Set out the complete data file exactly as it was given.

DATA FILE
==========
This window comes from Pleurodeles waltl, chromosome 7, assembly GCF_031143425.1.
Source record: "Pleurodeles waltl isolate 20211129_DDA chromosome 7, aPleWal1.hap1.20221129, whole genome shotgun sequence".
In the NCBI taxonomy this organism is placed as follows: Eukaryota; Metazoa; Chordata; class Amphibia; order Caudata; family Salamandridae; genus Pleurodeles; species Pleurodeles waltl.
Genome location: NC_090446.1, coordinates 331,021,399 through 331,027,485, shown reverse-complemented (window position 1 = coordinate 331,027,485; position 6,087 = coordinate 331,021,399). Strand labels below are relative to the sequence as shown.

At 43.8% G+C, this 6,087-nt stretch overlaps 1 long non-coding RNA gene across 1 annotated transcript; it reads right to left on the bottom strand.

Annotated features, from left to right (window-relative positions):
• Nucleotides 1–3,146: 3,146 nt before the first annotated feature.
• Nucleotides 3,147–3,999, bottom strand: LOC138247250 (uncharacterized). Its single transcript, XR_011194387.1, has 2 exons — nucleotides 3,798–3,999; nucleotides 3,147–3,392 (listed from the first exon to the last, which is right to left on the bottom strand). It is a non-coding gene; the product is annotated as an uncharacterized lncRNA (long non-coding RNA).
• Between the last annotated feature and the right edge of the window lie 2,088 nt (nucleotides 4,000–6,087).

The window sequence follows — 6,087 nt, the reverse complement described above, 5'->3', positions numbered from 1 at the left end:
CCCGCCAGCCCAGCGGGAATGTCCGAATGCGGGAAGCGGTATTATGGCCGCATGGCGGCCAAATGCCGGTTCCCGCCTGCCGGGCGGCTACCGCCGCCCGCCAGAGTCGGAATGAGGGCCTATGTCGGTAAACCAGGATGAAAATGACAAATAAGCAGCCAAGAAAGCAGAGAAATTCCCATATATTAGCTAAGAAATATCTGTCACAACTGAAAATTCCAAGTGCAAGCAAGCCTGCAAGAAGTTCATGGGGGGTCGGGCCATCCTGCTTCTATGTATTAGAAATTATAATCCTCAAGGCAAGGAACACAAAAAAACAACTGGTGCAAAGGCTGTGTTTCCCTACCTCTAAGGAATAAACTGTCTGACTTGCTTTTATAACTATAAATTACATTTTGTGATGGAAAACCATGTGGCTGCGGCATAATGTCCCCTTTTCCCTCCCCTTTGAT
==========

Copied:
This window comes from Pleurodeles waltl, chromosome 7, assembly GCF_031143425.1.
Source record: "Pleurodeles waltl isolate 20211129_DDA chromosome 7, aPleWal1.hap1.20221129, whole genome shotgun sequence".
In the NCBI taxonomy this organism is placed as follows: Eukaryota; Metazoa; Chordata; class Amphibia; order Caudata; family Salamandridae; genus Pleurodeles; species Pleurodeles waltl.
Genome location: NC_090446.1, coordinates 331,021,399 through 331,027,485, shown reverse-complemented (window position 1 = coordinate 331,027,485; position 6,087 = coordinate 331,021,399). Strand labels below are relative to the sequence as shown.

At 43.8% G+C, this 6,087-nt stretch overlaps 1 long non-coding RNA gene across 1 annotated transcript; it reads right to left on the bottom strand.

Annotated features, from left to right (window-relative positions):
• Nucleotides 1–3,146: 3,146 nt before the first annotated feature.
• Nucleotides 3,147–3,999, bottom strand: LOC138247250 (uncharacterized). Its single transcript, XR_011194387.1, has 2 exons — nucleotides 3,798–3,999; nucleotides 3,147–3,392 (listed from the first exon to the last, which is right to left on the bottom strand). It is a non-coding gene; the product is annotated as an uncharacterized lncRNA (long non-coding RNA).
• Between the last annotated feature and the right edge of the window lie 2,088 nt (nucleotides 4,000–6,087).

The window sequence follows — 6,087 nt, the reverse complement described above, 5'->3', positions numbered from 1 at the left end:
CCCGCCAGCCCAGCGGGAATGTCCGAATGCGGGAAGCGGTATTATGGCCGCATGGCGGCCAAATGCCGGTTCCCGCCTGCCGGGCGGCTACCGCCGCCCGCCAGAGTCGGAATGAGGGCCTATGTCGGTAAACCAGGATGAAAATGACAAATAAGCAGCCAAGAAAGCAGAGAAATTCCCATATATTAGCTAAGAAATATCTGTCACAACTGAAAATTCCAAGTGCAAGCAAGCCTGCAAGAAGTTCATGGGGGGTCGGGCCATCCTGCTTCTATGTATTAGAAATTATAATCCTCAAGGCAAGGAACACAAAAAAACAACTGGTGCAAAGGCTGTGTTTCCCTACCTCTAAGGAATAAACTGTCTGACTTGCTTTTATAACTATAAATTACATTTTGTGATGGAAAACCATGTGGCTGCGGCATAATGTCCCCTTTTCCCTCCCCTTTGAT